Communication Development and Cerebral Palsy


Cerebral palsy can affect the movements movements needed for vocalisation, speech, facial expression and gestures. At present there is very little information about which children with motor disorders will have communication problems. So, when parents ask how their child will communicate therapists and doctors can’t answer their question and have to take a wait and see approach.

We are studying the communication development of 120 young children with motor disorders who live in the north east of England and northern Cumbria. We see the children at 2, 3 and 5 years of age and measure their speech, language and communication development. We also collect other information about the children’s development and early medical history. We use this information to see if there are patterns in children’s communication development and if we can predict: Which children will have communication problems; How severe children’s communication difficulties will be.

The study will help families in the future who have children with motor disorders. It will enable therapists and doctors to give advice to parents early in children’s lives about their potential communication development. It will also help therapists develop individualised speech and language therapy programmes from infancy.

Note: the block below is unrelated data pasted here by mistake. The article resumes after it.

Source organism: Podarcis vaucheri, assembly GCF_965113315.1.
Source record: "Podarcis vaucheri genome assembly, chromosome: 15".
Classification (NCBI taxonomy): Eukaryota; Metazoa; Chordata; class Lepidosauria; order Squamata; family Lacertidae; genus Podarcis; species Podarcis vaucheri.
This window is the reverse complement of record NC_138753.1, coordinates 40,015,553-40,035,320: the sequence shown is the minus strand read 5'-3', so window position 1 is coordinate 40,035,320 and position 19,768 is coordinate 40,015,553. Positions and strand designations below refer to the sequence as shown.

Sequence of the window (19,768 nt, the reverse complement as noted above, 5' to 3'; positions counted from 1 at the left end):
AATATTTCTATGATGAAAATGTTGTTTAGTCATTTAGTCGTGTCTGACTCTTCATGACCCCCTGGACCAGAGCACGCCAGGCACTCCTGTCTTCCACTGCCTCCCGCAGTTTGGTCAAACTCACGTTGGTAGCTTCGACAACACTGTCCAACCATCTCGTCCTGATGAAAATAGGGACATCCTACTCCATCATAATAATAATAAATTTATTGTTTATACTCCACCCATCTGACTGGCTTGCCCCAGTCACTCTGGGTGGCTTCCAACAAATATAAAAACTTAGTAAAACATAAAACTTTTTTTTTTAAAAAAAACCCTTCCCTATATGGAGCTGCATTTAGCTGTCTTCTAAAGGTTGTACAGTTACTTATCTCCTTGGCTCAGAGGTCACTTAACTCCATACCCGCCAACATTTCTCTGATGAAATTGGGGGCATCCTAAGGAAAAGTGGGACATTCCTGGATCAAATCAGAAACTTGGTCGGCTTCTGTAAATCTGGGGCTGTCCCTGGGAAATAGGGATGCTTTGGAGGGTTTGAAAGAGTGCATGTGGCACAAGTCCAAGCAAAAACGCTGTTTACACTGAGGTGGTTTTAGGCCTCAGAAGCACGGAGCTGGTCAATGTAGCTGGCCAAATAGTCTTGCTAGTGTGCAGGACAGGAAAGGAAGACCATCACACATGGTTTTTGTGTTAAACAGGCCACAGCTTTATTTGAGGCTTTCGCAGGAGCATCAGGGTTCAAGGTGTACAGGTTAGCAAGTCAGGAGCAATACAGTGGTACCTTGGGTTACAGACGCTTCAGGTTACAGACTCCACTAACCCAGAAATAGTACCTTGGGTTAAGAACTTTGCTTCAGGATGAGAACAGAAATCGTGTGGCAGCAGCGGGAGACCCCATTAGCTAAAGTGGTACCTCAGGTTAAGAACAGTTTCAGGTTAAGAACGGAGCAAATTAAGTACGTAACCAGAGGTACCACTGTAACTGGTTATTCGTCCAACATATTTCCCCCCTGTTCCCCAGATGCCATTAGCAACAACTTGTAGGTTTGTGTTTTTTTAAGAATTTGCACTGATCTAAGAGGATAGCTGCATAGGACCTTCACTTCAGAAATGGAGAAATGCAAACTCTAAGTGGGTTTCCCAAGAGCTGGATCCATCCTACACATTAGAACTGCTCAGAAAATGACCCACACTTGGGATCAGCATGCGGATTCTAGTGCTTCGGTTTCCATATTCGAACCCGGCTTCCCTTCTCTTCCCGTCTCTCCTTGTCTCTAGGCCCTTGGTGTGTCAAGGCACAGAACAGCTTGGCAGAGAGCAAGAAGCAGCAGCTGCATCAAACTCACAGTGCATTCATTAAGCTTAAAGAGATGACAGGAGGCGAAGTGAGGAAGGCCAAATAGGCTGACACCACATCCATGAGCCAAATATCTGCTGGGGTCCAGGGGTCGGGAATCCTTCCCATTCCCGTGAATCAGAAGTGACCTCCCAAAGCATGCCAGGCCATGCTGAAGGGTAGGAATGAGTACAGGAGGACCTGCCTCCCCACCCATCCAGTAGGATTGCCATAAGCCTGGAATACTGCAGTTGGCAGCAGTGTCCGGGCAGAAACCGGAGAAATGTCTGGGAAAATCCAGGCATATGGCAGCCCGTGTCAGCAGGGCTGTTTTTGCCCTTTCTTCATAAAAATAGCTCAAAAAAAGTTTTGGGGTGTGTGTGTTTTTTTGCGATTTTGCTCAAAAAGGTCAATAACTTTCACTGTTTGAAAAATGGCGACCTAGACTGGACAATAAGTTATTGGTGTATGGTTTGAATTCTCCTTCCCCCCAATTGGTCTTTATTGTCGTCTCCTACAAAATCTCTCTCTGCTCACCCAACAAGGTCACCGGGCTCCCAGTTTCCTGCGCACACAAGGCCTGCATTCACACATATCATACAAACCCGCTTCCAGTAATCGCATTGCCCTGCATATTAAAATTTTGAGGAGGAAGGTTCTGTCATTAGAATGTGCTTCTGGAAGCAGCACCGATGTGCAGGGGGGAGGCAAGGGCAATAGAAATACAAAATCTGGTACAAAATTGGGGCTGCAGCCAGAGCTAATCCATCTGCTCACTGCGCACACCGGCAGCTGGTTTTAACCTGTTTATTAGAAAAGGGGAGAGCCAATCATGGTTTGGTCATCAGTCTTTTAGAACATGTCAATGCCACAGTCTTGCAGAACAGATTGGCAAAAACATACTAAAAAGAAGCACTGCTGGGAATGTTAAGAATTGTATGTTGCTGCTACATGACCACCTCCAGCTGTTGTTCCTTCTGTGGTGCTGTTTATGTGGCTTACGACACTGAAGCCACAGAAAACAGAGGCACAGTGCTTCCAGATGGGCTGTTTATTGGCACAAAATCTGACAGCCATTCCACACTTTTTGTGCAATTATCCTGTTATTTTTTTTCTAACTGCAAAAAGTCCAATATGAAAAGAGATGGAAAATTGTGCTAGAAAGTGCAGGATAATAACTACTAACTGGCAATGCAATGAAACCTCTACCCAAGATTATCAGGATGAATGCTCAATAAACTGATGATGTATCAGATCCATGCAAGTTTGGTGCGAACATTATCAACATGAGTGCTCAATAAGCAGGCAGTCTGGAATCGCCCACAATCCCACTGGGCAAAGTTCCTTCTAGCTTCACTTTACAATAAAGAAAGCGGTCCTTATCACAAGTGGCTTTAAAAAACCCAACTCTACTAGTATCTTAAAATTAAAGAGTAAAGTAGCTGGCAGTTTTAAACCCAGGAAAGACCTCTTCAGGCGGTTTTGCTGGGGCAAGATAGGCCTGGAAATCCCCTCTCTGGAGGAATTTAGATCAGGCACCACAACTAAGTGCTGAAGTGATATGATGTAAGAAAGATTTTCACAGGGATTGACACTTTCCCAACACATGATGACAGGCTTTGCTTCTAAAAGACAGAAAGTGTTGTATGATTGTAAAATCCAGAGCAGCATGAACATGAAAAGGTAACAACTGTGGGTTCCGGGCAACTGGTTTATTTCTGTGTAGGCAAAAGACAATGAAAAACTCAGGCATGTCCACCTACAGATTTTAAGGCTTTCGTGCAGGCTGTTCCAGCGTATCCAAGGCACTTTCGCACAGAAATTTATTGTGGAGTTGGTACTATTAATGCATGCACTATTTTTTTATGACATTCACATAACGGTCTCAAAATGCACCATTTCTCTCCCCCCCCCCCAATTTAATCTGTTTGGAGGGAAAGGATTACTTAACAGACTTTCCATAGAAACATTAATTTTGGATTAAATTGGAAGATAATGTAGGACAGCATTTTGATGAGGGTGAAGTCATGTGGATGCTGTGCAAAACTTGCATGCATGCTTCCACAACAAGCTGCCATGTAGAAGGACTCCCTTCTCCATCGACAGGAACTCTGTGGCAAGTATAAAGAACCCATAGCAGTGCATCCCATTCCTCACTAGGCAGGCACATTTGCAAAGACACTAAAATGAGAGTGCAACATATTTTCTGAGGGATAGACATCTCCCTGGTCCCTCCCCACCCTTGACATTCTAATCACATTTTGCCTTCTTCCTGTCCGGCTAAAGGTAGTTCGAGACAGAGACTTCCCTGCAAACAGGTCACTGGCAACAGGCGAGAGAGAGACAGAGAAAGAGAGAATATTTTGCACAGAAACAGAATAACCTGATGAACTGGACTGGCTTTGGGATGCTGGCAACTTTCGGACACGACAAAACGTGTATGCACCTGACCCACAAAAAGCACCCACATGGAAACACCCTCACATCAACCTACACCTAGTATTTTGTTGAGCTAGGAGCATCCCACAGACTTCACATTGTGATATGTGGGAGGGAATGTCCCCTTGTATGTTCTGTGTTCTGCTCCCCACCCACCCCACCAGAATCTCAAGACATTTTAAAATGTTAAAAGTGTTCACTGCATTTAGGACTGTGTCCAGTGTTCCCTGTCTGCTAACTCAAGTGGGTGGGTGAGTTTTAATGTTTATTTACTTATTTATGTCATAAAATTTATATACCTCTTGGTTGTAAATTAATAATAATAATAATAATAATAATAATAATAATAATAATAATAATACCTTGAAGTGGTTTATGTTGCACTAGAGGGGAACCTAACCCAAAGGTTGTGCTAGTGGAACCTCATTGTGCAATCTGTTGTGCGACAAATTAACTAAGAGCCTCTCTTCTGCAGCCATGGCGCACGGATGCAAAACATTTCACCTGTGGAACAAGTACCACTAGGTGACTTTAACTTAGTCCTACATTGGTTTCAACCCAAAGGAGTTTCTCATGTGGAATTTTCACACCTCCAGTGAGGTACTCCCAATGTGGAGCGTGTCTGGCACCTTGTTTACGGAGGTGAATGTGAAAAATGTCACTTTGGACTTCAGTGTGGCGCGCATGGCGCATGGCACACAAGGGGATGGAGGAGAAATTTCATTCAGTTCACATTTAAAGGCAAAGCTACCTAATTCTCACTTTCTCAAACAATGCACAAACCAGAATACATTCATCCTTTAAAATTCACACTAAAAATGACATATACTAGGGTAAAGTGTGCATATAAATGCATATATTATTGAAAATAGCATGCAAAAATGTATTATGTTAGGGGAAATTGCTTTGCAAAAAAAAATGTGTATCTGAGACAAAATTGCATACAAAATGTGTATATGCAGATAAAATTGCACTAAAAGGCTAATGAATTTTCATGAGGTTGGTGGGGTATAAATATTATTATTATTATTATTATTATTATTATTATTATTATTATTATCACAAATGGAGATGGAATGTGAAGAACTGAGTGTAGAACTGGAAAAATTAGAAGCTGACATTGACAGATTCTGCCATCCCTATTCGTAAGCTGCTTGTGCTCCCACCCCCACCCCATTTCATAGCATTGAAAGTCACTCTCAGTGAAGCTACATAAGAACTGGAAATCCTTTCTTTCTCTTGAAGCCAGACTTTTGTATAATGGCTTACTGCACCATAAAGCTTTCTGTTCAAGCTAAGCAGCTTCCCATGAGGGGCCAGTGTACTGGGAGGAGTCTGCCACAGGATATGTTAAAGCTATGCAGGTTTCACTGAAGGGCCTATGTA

Findings so far

We have now collected all the information for this study and are currently analysing the data. 

Who is involved in this study?

The Principal Investigator for this study is Dr Lindsay Pennington

‌Lindsay Pennington

Also involved in the project from the Neurodevelopment and Disability team are:

Jennifer Kirby

  • Speech and Language Therapist

From outside the team are:

More information        


Call: 0191 282 1360

Other research

Communication development and cerebral palsy sits within the 'Understanding neurodisability' and the 'Lifecourse studies of neurodevelopmental disorders' themes.

If you are looking for other research linked to Cerebral Palsy incl. Hemiplegia, Childhood Neurodisability or Speech, Language and Communication, please view the relevant conditions and topics page.